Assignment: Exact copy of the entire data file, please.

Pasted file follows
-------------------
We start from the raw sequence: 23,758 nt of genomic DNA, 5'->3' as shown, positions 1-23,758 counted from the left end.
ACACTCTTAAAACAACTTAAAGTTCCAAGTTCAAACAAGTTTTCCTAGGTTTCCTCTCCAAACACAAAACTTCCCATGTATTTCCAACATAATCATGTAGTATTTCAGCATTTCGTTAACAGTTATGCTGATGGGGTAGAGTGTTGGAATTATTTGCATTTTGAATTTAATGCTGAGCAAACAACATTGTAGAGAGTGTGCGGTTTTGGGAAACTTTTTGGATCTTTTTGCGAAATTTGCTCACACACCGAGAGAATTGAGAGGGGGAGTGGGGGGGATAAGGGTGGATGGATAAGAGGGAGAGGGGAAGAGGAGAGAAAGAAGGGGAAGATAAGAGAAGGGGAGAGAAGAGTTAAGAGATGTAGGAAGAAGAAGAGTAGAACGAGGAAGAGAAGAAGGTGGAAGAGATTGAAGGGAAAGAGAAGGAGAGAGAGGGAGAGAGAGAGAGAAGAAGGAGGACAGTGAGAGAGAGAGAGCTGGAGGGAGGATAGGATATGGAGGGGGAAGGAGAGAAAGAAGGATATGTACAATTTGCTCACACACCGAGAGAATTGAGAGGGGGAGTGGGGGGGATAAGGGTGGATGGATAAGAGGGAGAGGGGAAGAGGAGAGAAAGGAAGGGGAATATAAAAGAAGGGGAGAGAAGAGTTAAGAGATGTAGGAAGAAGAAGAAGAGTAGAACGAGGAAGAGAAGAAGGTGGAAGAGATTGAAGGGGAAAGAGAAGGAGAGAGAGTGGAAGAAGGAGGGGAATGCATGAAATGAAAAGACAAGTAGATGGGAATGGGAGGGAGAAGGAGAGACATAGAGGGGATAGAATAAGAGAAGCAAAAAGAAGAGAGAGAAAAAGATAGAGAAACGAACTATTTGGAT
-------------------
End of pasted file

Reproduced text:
We start from the raw sequence: 23,758 nt of genomic DNA, 5'->3' as shown, positions 1-23,758 counted from the left end.
ACACTCTTAAAACAACTTAAAGTTCCAAGTTCAAACAAGTTTTCCTAGGTTTCCTCTCCAAACACAAAACTTCCCATGTATTTCCAACATAATCATGTAGTATTTCAGCATTTCGTTAACAGTTATGCTGATGGGGTAGAGTGTTGGAATTATTTGCATTTTGAATTTAATGCTGAGCAAACAACATTGTAGAGAGTGTGCGGTTTTGGGAAACTTTTTGGATCTTTTTGCGAAATTTGCTCACACACCGAGAGAATTGAGAGGGGGAGTGGGGGGGATAAGGGTGGATGGATAAGAGGGAGAGGGGAAGAGGAGAGAAAGAAGGGGAAGATAAGAGAAGGGGAGAGAAGAGTTAAGAGATGTAGGAAGAAGAAGAGTAGAACGAGGAAGAGAAGAAGGTGGAAGAGATTGAAGGGAAAGAGAAGGAGAGAGAGGGAGAGAGAGAGAGAAGAAGGAGGACAGTGAGAGAGAGAGAGCTGGAGGGAGGATAGGATATGGAGGGGGAAGGAGAGAAAGAAGGATATGTACAATTTGCTCACACACCGAGAGAATTGAGAGGGGGAGTGGGGGGGATAAGGGTGGATGGATAAGAGGGAGAGGGGAAGAGGAGAGAAAGGAAGGGGAATATAAAAGAAGGGGAGAGAAGAGTTAAGAGATGTAGGAAGAAGAAGAAGAGTAGAACGAGGAAGAGAAGAAGGTGGAAGAGATTGAAGGGGAAAGAGAAGGAGAGAGAGTGGAAGAAGGAGGGGAATGCATGAAATGAAAAGACAAGTAGATGGGAATGGGAGGGAGAAGGAGAGACATAGAGGGGATAGAATAAGAGAAGCAAAAAGAAGAGAGAGAAAAAGATAGAGAAACGAACTATTTGGAT